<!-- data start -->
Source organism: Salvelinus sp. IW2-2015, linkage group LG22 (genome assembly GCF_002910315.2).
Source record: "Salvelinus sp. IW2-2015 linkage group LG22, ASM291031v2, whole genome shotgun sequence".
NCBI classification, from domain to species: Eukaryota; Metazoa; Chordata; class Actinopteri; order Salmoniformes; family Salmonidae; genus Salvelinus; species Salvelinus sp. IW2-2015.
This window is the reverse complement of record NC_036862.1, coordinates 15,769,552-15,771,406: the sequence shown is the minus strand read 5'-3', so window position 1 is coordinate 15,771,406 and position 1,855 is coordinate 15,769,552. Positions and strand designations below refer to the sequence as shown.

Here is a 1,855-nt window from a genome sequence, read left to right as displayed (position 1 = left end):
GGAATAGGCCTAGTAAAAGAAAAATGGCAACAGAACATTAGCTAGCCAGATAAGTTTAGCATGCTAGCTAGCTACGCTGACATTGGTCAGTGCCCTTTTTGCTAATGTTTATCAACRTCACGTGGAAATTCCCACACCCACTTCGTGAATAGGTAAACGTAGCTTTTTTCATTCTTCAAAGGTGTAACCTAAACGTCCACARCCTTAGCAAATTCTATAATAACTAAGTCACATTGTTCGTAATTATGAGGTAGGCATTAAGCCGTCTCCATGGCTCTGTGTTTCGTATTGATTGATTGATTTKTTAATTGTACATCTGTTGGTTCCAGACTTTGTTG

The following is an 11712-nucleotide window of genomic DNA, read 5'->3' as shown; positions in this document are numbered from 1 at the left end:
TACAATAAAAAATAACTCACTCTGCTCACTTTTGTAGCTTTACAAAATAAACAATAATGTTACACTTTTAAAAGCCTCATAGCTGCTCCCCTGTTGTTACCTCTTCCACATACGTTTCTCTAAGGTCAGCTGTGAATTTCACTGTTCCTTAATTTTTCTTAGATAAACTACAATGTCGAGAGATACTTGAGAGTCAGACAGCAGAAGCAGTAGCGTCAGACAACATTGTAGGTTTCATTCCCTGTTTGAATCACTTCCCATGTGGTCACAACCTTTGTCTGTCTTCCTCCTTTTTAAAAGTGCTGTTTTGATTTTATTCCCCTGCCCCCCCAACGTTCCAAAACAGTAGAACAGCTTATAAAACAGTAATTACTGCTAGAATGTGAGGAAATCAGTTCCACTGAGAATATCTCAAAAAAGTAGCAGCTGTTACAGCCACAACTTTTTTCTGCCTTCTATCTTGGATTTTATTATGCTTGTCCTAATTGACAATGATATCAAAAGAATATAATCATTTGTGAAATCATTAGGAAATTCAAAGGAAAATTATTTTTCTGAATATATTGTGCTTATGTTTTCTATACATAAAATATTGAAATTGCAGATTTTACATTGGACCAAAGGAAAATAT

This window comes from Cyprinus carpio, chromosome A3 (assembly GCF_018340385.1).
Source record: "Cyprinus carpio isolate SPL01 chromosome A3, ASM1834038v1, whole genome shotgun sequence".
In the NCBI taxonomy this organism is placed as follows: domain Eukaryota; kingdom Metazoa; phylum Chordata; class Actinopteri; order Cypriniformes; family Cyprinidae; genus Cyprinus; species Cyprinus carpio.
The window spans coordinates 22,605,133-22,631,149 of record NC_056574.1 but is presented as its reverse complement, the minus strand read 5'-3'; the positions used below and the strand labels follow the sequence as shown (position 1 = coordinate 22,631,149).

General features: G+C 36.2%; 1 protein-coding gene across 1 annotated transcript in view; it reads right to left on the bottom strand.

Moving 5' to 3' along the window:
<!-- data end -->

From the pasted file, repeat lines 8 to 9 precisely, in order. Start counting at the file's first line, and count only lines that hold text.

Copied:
TACAATAAAAAATAACTCACTCTGCTCACTTTTGTAGCTTTACAAAATAAACAATAATGTTACACTTTTAAAAGCCTCATAGCTGCTCCCCTGTTGTTACCTCTTCCACATACGTTTCTCTAAGGTCAGCTGTGAATTTCACTGTTCCTTAATTTTTCTTAGATAAACTACAATGTCGAGAGATACTTGAGAGTCAGACAGCAGAAGCAGTAGCGTCAGACAACATTGTAGGTTTCATTCCCTGTTTGAATCACTTCCCATGTGGTCACAACCTTTGTCTGTCTTCCTCCTTTTTAAAAGTGCTGTTTTGATTTTATTCCCCTGCCCCCCCAACGTTCCAAAACAGTAGAACAGCTTATAAAACAGTAATTACTGCTAGAATGTGAGGAAATCAGTTCCACTGAGAATATCTCAAAAAAGTAGCAGCTGTTACAGCCACAACTTTTTTCTGCCTTCTATCTTGGATTTTATTATGCTTGTCCTAATTGACAATGATATCAAAAGAATATAATCATTTGTGAAATCATTAGGAAATTCAAAGGAAAATTATTTTTCTGAATATATTGTGCTTATGTTTTCTATACATAAAATATTGAAATTGCAGATTTTACATTGGACCAAAGGAAAATAT

This window comes from Cyprinus carpio, chromosome A3 (assembly GCF_018340385.1).